Stovall gets to the point of interactivity in this chapter under the heading, Audience-Generated News. He lists a few ways the online reader can connect to others through different sites and articles, for example, email, online polls, bulletin boards, forums, duscussion groups and online chats with reporters. I myself have contributed very little to internet forums, but up to this point I have not really been utilizing the web. I have played online poker and chatted with other players but that doesn't really count. I have looked at Wikipedia for help with homework, but never have I contributed anything to the growing encyclopedia. Interconectivity is important because it connects the readers to a site on a more intimate level, unlike reading a newspaper.

Chapter 4


Something Stovall said in chapter 4 caught my eye. "There is not deadline in web journalism, so for breaking news, the deadline is now." One of the great things about the web is the immediacy in which news can be posted and then accessed by a large number of people. The problem I see with this is, when a story breaks, not all the details are always known. News sites may slap something up just to say they broke the story first, but what they have may not always be right. Also, what happens when a reader reads the wrong information and doesn't come back to the site to see the corrected story? More emphasis should be placed on a story being true than on the immediacy in which it is reported.

Jeff Gralnick

Jeff Gralnick is a 47(!) year veteran in broadcast news. Through the years, he has held some very significant positions: He was a producer and field reporter in Viet Nam for CBS News; Vice President and Executive producer of Special Events and World News Tonight at ABC News; Executive Producer of the NBC Nightly News with Tom Brokaw; and Vice President and executive in charge of the development and roll out of ABCNews.com.

While holding those positions, Gralnick covered: the 1961 launch of Alan Shepard in the nation's first sub-orbital mission; Took part in production of every US manned space flight through and including the Apollo 11 landing on the moon; He produced the Moscow end of the Apollo-Soyuz mission in 1975 and the live coverage of many of the shuttle's mission's including the first "return to space" in 1988 following the Challenger disaster in January of 1986.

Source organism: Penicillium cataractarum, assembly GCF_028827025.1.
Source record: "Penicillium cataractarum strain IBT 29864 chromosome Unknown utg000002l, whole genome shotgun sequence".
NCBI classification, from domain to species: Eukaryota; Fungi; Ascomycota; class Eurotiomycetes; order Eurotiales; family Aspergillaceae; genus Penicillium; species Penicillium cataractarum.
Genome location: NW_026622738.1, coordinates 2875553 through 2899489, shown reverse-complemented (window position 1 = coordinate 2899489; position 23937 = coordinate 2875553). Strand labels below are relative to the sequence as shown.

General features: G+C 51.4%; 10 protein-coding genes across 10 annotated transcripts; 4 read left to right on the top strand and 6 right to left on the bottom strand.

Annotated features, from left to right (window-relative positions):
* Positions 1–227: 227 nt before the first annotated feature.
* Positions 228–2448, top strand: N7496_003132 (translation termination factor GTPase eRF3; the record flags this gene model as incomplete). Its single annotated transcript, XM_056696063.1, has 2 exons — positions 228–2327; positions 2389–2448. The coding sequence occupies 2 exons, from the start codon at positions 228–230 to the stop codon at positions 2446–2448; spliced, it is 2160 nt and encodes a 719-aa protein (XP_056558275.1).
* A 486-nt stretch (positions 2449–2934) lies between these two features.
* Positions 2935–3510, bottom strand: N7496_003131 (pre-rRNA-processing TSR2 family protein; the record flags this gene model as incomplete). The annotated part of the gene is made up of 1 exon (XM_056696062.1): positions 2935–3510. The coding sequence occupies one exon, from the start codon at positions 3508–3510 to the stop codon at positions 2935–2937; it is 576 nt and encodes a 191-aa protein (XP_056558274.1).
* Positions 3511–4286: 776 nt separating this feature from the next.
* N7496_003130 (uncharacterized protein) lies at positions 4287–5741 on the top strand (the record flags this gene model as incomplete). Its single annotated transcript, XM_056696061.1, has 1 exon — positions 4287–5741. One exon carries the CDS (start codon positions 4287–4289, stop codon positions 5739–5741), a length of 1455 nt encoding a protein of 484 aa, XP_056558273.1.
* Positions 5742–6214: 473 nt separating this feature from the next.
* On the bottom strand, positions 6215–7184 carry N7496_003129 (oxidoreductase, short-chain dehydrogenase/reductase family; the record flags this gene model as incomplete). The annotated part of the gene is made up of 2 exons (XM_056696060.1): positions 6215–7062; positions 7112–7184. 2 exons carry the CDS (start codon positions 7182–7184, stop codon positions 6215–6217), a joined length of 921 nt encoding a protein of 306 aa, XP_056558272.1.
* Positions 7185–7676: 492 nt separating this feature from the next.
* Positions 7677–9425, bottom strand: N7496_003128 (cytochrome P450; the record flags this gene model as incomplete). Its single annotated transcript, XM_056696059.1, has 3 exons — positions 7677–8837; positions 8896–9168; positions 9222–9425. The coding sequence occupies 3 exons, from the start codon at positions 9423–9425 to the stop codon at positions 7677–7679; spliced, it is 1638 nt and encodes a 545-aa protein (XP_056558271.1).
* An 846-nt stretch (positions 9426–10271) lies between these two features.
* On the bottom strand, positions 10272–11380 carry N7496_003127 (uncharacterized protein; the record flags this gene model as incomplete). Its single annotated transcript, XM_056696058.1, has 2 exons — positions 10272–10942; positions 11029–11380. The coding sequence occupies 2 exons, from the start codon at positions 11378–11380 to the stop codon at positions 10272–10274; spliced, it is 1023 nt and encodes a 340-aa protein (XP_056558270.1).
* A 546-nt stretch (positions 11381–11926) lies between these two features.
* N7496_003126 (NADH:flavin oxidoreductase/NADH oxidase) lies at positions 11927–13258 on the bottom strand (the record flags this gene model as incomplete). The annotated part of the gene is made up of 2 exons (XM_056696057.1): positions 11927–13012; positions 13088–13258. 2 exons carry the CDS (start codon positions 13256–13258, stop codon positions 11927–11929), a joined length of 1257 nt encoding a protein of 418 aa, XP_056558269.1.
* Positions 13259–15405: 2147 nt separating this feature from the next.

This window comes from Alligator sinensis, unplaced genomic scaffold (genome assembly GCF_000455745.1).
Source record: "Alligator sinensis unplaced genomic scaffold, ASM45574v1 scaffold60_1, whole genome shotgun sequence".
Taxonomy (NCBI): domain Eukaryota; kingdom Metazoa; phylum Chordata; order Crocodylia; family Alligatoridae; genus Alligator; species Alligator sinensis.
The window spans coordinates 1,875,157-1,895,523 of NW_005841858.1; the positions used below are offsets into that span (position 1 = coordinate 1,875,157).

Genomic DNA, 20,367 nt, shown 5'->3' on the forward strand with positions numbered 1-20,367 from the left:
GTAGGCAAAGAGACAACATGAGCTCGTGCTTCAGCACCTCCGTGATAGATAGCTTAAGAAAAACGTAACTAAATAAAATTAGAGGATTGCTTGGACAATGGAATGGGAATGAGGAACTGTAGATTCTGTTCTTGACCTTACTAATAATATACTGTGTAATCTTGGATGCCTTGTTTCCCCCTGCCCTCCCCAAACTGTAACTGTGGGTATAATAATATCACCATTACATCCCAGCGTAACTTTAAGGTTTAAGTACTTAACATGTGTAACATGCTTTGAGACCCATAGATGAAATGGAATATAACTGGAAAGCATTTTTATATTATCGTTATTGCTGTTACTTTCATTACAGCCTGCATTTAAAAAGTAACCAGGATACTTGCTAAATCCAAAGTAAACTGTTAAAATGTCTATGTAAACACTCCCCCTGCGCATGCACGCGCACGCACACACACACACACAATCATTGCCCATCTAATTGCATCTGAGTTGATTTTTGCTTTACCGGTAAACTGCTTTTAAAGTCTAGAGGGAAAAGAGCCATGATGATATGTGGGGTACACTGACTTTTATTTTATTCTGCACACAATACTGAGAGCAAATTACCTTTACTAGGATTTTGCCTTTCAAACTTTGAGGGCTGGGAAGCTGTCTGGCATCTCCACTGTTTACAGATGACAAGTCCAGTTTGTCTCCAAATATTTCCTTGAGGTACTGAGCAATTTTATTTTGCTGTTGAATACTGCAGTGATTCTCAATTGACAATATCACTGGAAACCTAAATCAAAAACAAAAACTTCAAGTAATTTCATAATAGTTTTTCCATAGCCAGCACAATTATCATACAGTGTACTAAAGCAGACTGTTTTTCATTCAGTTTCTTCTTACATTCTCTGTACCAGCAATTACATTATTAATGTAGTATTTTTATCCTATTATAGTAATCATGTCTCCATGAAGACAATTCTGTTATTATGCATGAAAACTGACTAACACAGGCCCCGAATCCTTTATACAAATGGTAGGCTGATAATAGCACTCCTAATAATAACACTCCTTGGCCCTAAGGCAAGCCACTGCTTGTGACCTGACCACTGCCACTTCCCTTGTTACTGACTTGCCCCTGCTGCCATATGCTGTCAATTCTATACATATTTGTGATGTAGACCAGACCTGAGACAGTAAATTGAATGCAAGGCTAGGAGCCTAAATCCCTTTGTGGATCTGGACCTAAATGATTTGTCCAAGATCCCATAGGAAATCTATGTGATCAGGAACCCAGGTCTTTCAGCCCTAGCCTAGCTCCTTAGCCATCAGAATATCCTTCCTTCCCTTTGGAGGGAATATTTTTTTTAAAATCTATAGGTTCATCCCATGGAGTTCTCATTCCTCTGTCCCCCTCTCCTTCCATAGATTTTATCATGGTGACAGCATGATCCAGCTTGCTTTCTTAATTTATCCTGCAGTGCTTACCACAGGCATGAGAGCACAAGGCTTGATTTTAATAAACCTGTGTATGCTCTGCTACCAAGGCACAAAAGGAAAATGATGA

During his career, Gralnick has won many awards: A National Emmy Award for Outstanding Live Coverage of a Breaking News Story for coverage of the 1991 Gulf War; a National Headliners Award for coverage of the 1992 presidential election. He currently has won five Emmy Awards for work in his field.

Check out the article Gralnick wrote for EjournalUSA entitled "The Next New Thing is Here."

2 Questions for Jeff Gralnick

  1. What was it like in 1991 when you were covering the gulf war for ABC? and how do you compare war coverage from then to the coverage of the war in Iraq right now? Is more or less shown to the public?
  2. Do you ever think television and/or the internet completelyltely wipe out the newspaper? and which do you prefer, reading the news online or in the paper?

Wednesday, March 08, 2006

That which we call a blog

The war between the mainstream media (MSM) and the blogosphere has been mentioned a few times throughout the course of our class. It was really interesting to read what David L. Sifry, the founder of Technorati had to say about the growing world of blogs, and their relationship to the MSM.

New blog creation continues to grow. We currently track over 75,000 new weblogs created every day, which means that on average, a new weblog is created every second of every day - and 13.7 million bloggers are still posting 3 months after their blogs are created. - Sifry


It was extremely interesting to read that news sites such as the New York Times website are being linked to much more than news related blogs. In the top 33 websites there are only 4 blogs. With the blogging boom going on and the "war" with MSM, it was really hard for me to believe that more people are not reading blogs for their daily news.